Implementing the Global Health Security Agenda in Uganda: the Infectious Diseases Institute – Global Health Security Project

The Global Health Security Agenda (GHSA) is an effort by nations, international organizations, and civil society to accelerate progress toward a world safe and secure from infectious disease threats; to promote global health security as an international priority; and to spur progress toward full implementation of global health security frameworks (including International Health Regulations 2005). In 2015, the Infectious Diseases Institute (IDI) received funding from the United States Centers for Disease Control and Prevention (CDC) to implement a five-year project ‘Global Health Security Partner Engagement Project: Expanding Efforts and Strategies to Protect and Improve Public Health Globally’. The project supports the health system in Uganda by strengthening policy, leadership, organization and management structures at national and facility levels. Efforts are focused centrally at Uganda’s Ministry of Health (MOH) and at 14 regional referral hospitals, the Mulago National Referral Hospital, Uganda National Health Laboratory Services (UNHLS) and selected facilities in the Kampala area.

Biosafety and Biosecurity: In cooperation with Uganda’s Ministry of Health and CDC, IDI is working to establish a national
 biosafety and biosecurity system, using a whole-of-government approach that incorporates One Health principles. In November 2016 partnership with the Ministry of Health, the project funded and coordinated the first regional Biosafety and Biosecurity Conference with over 300 participants, including high level delegates from Uganda, Tanzania, Burundi, Kenya, South-Sudan and representation from the International Federation of Biosecurity Associations and the African Biosafety Association. This key meeting supported advocacy towards national legislation for biosecurity and provided a platform for the formal launch of the Biosafety and Biosecurity Association of Uganda, an initiative also supported by IDI. Furthermore, IDI has worked to provide a harmonized bio-risk management curriculum for multi-disciplinary health personnel and 48 national trainers have been trained on this curriculum. Moving forward the project will support laboratory design, facility access controls and national pathogen inventory efforts.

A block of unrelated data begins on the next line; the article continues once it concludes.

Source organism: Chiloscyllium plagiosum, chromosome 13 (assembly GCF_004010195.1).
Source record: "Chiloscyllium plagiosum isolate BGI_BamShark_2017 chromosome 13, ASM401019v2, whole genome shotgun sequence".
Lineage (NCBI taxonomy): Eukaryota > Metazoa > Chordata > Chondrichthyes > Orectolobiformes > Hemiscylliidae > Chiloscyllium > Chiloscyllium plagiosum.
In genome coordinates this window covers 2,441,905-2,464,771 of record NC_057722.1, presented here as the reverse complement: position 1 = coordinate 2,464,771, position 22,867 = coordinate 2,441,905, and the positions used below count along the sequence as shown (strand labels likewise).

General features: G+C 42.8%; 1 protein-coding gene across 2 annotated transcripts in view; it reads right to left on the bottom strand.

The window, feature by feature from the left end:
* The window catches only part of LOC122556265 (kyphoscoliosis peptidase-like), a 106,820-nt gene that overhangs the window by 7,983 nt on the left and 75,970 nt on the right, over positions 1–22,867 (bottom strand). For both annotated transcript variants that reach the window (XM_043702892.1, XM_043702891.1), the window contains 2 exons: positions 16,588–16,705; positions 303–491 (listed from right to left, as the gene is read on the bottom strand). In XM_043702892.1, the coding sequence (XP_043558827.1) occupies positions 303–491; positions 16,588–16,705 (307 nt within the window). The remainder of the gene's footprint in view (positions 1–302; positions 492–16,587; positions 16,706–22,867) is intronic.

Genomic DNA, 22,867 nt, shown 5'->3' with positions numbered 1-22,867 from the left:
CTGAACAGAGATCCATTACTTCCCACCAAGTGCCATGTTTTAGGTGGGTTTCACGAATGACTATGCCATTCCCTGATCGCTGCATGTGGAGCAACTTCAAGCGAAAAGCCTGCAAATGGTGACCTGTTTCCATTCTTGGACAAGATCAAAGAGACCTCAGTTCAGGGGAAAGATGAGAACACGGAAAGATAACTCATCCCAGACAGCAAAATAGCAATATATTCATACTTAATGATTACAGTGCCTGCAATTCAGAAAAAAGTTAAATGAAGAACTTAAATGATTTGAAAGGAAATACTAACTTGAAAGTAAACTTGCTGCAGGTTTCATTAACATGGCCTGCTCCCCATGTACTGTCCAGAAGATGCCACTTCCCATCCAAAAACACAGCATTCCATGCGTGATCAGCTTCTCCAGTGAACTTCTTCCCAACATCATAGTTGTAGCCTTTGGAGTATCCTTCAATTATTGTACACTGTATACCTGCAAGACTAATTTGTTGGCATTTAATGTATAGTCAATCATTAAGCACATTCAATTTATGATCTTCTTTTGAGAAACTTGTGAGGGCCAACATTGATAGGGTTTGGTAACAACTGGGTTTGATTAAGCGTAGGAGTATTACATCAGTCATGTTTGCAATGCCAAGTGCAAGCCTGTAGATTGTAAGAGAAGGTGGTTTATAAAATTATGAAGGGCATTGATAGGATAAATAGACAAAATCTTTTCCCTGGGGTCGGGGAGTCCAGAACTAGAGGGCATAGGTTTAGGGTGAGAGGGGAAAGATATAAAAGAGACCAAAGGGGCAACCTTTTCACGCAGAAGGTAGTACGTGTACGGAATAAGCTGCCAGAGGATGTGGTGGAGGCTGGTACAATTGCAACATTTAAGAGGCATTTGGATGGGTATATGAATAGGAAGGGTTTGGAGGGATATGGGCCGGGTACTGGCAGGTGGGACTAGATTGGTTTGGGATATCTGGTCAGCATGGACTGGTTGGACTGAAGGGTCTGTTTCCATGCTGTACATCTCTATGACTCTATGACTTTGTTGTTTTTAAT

Antimicrobial Resistance and Acute Febrile Illness Surveillance: The project is providing ongoing support to the
National Antimicrobial Resistance Surveillance Task Force to develop an antimicrobial resistance surveillance plan for Uganda that is aligned with WHO standards. Case-based surveillance of clinical syndromes for antimicrobial resistance has been activated at three health facilities targeting children presenting with non-malarial fevers. Working with a local partner (the Infectious Disease Research Collaboration) blood cultures are being obtained to test for bacteria and where blood cultures turn out negative samples are sent for further testing at the Uganda Virus Research Institute to rule identify possible viral causes including especially dangerous pathogens. At three facilities, the project has supported the reconstitution and routine activities of infection prevention and control committees and medicine therapeutics committees that will serve as sustainable vehicles to support infection control and antimicrobial stewardship efforts. In addition, antimicrobial resistance data management software (WHONET) has been installed at 6 sites to support national surveillance efforts.

Laboratory systems: Less than half of the target facilities reported capacity to conduct culture and sensitivity testing, a key investigation required to support efforts to prevent emergence and spread of antimicrobial resistance. Consequently, IDI
implemented a courier transportation system appropriate for blood culture samples to link health facilities to central laboratories for surveillance. Microbiology equipment including Bactec® machines and other supplies and materials were procured and distributed to three project sites. The project is providing technical assistance and buffer reagents and supplies to the national reference laboratory and health facility laboratories to ensure that vital microbiology services are available for direct patient care and to support national surveillance efforts.